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Removing paint from one piece window unit.


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Posted (edited)

Yesterday, I got a vintage 1961 Buick Wagon that I got from E Bay in the mail. It's nicely done and slightly hot rodded out. However, the windshield and back window that are one piece were painted over in flat black paint and I wish to remove it without harming both considering the plastic is over 50 years old. Any tips, advice or a line on a product that'll do the job is greatly appreciated. It's something that I haven't done before.

Edited by John M.
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To do this, the model has to be taken apart. Is that the plan anyway?

It's quite possible that the 50 year old glue has aged also. Depending on the amount of glue, some gentle pressure might free them. Also soaking the assembly in water and then freezing them might pop the glue joints. Best of luck.

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3 minutes ago, Jantrix said:

To do this, the model has to be taken apart. Is that the plan anyway?

It's quite possible that the 50 year old glue has aged also. Depending on the amount of glue, some gentle pressure might free them. Also soaking the assembly in water and then freezing them might pop the glue joints. Best of luck.

It was a screw bottom model and it came apart with ease and the window unit wasn't glued in.

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26 minutes ago, NOBLNG said:

 I believe Super Clean is the favourite product for this task. Type this into google:

site:modelcarsmag.com removing paint from windows

A big thank you. I'll check it out.

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99-proof isopropyl alcohol and a Q-tip will remove 'paint' from the plastic windows, no problem. Be patient, keep rubbing; it takes a few moments for the chemical effect to work...as far as Super Clean it may fog it up..

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In use Easy Off myself. Never had it adversely affect clear plastic.  , , BUT, flat black is notoriously hard to remove.  You may have to fall back on wet sanding and polishing like you would do to paint to get it off.

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Posted (edited)
15 hours ago, yh70 said:

99-proof isopropyl alcohol and a Q-tip will remove 'paint' from the plastic windows, no problem. Be patient, keep rubbing; it takes a few moments for the chemical effect to work...as far as Super Clean it may fog it up..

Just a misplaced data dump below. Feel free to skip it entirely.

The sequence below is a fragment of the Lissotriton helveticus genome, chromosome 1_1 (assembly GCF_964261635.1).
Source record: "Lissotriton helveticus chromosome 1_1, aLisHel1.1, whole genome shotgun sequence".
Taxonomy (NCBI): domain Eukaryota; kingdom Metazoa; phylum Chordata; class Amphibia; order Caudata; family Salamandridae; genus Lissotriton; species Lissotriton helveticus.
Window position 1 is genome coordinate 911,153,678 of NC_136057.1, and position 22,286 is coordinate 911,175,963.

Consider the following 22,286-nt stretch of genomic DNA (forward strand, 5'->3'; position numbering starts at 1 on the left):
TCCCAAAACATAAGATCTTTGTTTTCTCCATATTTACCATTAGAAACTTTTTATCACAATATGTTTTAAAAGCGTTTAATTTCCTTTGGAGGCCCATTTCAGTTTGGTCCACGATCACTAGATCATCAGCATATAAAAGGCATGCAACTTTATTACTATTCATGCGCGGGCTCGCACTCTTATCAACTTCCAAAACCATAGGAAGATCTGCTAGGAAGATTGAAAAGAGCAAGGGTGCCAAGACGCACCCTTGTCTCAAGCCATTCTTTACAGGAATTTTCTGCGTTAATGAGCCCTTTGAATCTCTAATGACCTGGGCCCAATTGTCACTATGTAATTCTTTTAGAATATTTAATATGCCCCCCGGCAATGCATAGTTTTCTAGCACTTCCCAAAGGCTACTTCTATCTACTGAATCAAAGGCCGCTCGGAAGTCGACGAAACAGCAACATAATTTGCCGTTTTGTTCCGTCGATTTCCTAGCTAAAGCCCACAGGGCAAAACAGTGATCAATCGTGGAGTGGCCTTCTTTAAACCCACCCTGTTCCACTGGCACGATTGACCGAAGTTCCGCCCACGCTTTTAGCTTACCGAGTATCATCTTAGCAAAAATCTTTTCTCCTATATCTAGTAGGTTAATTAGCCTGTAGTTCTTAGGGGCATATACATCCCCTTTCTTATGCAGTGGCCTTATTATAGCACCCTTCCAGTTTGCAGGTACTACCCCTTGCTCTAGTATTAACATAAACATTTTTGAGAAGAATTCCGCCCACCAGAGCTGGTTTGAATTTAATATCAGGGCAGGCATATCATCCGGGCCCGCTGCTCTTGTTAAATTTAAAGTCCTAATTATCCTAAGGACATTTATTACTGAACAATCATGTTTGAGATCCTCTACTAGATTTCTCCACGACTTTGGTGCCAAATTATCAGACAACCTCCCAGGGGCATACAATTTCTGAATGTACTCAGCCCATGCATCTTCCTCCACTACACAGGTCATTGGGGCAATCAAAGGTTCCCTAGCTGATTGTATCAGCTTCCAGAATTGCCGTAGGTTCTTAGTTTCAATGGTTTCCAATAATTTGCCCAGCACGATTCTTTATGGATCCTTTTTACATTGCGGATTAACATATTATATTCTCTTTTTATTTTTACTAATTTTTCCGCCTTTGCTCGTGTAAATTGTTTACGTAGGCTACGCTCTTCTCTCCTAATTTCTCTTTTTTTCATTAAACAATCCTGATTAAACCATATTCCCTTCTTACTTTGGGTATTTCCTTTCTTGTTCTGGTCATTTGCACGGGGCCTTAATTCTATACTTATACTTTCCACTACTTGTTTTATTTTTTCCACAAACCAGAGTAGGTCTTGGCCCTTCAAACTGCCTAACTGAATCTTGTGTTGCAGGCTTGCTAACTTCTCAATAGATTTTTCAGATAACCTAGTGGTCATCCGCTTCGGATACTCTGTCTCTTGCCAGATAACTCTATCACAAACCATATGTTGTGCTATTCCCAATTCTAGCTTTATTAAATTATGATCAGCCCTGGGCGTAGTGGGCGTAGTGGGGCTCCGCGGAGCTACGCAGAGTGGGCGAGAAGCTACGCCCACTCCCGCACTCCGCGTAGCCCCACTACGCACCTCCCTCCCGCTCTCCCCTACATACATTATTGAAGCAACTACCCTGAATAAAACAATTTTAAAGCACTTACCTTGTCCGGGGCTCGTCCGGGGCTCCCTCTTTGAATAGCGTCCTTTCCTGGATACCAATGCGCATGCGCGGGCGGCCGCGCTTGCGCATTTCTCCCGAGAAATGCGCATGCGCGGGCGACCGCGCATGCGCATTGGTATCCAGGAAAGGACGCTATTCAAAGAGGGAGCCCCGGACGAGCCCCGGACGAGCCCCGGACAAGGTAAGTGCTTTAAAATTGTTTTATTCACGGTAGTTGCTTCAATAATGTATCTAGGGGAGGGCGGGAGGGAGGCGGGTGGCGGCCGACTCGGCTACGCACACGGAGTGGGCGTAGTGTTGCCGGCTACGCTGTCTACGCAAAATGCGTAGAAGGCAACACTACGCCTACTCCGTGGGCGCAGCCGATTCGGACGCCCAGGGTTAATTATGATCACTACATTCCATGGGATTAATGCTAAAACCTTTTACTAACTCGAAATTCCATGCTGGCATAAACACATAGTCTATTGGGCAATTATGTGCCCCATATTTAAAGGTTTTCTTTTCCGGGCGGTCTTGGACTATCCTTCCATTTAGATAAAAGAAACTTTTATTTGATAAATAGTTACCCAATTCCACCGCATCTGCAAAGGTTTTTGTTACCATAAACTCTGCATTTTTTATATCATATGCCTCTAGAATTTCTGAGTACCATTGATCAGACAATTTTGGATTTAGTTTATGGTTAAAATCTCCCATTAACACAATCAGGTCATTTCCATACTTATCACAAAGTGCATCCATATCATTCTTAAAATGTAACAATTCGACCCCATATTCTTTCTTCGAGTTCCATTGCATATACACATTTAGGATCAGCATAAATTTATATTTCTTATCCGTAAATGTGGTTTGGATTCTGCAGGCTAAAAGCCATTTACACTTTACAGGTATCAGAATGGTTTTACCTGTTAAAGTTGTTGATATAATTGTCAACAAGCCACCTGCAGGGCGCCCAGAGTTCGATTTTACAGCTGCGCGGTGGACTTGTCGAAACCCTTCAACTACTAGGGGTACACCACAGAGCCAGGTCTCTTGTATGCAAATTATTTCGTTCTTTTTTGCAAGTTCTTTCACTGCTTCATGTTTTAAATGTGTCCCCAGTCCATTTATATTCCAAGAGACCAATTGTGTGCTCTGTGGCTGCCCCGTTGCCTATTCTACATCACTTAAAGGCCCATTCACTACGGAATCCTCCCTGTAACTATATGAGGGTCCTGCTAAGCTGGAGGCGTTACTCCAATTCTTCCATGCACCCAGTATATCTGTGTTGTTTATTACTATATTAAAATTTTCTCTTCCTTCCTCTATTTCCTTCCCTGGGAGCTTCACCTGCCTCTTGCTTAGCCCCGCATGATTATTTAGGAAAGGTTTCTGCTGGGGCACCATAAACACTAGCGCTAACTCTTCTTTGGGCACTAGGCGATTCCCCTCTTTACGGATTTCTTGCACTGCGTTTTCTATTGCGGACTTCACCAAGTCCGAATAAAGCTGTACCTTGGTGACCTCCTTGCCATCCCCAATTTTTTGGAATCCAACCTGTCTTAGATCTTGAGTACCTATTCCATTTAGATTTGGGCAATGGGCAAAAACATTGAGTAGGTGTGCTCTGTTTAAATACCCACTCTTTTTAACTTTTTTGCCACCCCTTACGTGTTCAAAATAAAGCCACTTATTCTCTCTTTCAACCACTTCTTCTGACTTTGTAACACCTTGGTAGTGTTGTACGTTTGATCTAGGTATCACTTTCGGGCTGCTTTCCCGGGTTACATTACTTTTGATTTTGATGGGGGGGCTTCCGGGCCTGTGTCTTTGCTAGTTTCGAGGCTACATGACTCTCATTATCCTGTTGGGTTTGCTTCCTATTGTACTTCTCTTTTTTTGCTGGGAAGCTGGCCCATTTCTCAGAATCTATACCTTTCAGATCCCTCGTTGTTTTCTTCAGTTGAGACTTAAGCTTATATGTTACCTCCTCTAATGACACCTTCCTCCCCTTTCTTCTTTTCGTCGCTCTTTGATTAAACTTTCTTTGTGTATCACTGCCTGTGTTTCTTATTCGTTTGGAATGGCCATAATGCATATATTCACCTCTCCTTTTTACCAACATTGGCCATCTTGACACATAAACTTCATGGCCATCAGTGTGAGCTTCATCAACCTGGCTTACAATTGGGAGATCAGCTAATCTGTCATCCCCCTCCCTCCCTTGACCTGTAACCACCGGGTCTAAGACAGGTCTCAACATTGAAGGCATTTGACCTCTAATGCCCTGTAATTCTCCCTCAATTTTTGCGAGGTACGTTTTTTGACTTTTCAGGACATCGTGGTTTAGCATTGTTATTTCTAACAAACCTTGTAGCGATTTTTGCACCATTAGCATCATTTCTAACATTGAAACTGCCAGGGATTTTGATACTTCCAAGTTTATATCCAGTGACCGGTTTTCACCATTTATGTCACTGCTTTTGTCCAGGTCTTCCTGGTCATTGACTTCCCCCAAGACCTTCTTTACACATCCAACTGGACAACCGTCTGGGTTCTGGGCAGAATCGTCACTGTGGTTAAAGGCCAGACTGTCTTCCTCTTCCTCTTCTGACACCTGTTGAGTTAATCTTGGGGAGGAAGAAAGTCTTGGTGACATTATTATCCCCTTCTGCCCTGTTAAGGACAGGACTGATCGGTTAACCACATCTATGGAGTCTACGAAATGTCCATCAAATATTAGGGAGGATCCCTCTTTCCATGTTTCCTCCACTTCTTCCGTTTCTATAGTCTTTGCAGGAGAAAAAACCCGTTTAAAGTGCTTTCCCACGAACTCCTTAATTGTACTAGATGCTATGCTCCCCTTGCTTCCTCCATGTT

Super Clean will not harm the clear plastic.

That said, depending on the flat black paint used, it may not remove it either.

 

I have flat black painted parts that have soaked in Super Clean, and IPA, both for weeks, to no avail.

 

You may have to resort to brake fluid, but I have no idea what it will do to the clear plastic.

Don't know what adverse affects, (if any) that a product like Testors ELO would have on it either.

 

Your best bet might be to just replace the glass with clear plastic sheet, which looks more realistic than the overly thick kit glass anyway.

 

 

 

 

Steve

Edited by StevenGuthmiller
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Steve, ELO will remove the paint without causing the clear styrene to haze or fog. Just don't soak the glass, or any other parts, in it. Use a brush to apply it. Once the paint starts to lift, scrub the glass with a toothbrush using dishwashing liquid under warm water. Polish the glass to remove any scratches and give it a dip in the acrylic floor finish of your choice.

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After stripping the paint, the clear parts will require some extra care in handling.  Anything that will strip paint will make the clear plastic more brittle and easier to crack.  it's not the end of the world but just a little extra gentle handling.  The plastic can be polished with a mild abrasive like Meguiars cleaner wax but handle it carefully don't put a lot of pressure on it.

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9 hours ago, SfanGoch said:

Steve, ELO will remove the paint without causing the clear styrene to haze or fog. Just don't soak the glass, or any other parts, in it. Use a brush to apply it. Once the paint starts to lift, scrub the glass with a toothbrush using dishwashing liquid under warm water. Polish the glass to remove any scratches and give it a dip in the acrylic floor finish of your choice.

Thanks Joe.

I have no experience with it, so I wasn't sure.

 

 

Steve

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